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In JoVE (1)
Other Publications (7)
Articles by Ouarda Taghli-Lamallem in JoVE
Fluorescent Labeling of Drosophila Heart Structures
Nakissa N. Alayari1,2, Georg Vogler2, Ouarda Taghli-Lamallem2, Karen Ocorr2, Rolf Bodmer2, Anthony Cammarato1,2
1Biology Department, San Diego State University, 2Development and Aging Program, NASCR Center, The Sanford Burnham Institute for Medical Research
Other articles by Ouarda Taghli-Lamallem on PubMed
Direct Interaction Between Teashirt and Sex Combs Reduced Proteins, Via Tsh's Acidic Domain, is Essential for Specifying the Identity of the Prothorax in Drosophila
Developmental Biology. Jul, 2007 | Pubmed ID: 17524390
teashirt (tsh) encodes a zinc-finger protein that is thought to be part of a network that contributes to regionalization of the Drosophila embryo and establishes the domains of Hox protein function. tsh and the Hox gene Sex combs reduced (Scr) are essential to establish the identity of the first thoracic segment. We used the development of the first thoracic segment as a paradigm for Scr dependent regional morphological distinctions. In this specific context, we asked whether Tsh protein could have a direct influence on Scr activity. Here we present evidence that Tsh interacts directly with Scr and this interaction depends in part on the presence of a short domain located in the N-terminal half of Teashirt called "acidic domain". In vivo, expression of full length Tsh can rescue the tsh null phenotype throughout the trunk whereas Tsh lacking the Scr interacting domain rescues all the trunk defects except in the prothorax. We suggest this provides insights into the mechanism by which Tsh, in concert with Scr, specifies the prothoracic identity.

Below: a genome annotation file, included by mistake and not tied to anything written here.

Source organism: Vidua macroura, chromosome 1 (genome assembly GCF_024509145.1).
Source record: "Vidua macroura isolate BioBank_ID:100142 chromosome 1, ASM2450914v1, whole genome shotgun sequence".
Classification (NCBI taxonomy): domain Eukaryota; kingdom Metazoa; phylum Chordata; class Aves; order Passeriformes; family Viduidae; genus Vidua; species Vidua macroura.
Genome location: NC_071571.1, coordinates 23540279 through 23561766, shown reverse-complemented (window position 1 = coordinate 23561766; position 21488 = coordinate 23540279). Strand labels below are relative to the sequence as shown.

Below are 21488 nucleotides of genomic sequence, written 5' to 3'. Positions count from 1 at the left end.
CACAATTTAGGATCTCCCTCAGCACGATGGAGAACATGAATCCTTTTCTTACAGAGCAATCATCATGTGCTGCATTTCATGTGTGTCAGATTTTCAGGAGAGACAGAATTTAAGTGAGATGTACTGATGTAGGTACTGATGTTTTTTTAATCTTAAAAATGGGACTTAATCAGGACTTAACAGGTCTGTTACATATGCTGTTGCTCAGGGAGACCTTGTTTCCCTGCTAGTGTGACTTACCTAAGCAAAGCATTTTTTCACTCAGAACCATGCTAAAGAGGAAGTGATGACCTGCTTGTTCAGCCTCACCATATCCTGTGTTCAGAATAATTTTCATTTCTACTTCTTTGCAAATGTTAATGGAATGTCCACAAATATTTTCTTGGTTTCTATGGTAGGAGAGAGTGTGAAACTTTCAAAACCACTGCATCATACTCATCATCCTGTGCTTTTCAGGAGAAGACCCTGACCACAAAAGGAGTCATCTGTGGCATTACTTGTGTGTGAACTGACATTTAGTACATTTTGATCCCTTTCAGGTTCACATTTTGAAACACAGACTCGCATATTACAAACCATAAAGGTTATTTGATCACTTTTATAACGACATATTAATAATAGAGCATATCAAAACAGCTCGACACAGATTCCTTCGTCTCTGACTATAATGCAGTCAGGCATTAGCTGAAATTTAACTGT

The Journal of Experimental Biology. Jan, 2008 | Pubmed ID: 18083727
Muscle LIM protein (MLP) is a cytoskeletal protein located at the Z-disc of sarcomeres. Mutations in the human MLP gene are associated with hypertrophic and dilated cardiomyopathy. MLP has been proposed to be a key player in the stretch-sensing response, but the molecular mechanisms underlying its function in normal and diseased cardiac muscle have not been established. A Drosophila homolog, Mlp84B, displays a similar subcellular localization at the Z-disc of sarcomeres throughout development and in the adult, suggesting Drosophila as a model to study MLP function. Here we employed genetic ablation and cardiac-specific RNA interference (RNAi) knockdown of mlp84B to investigate its role in heart function. We found that Mlp84B-deficient or heart-specific RNAi knockdown flies exhibit diastolic interval prolongation, heart rhythm abnormalities and a reduced lifespan, while showing no obvious structural phenotype. Our data demonstrate that Mlp84B is essential for normal cardiac function and establish the Drosophila model for the investigation of the mechanisms connecting defective cardiac Z-disc components to the development of cardiomyopathy.
Aging Cell. Mar, 2008 | Pubmed ID: 18221418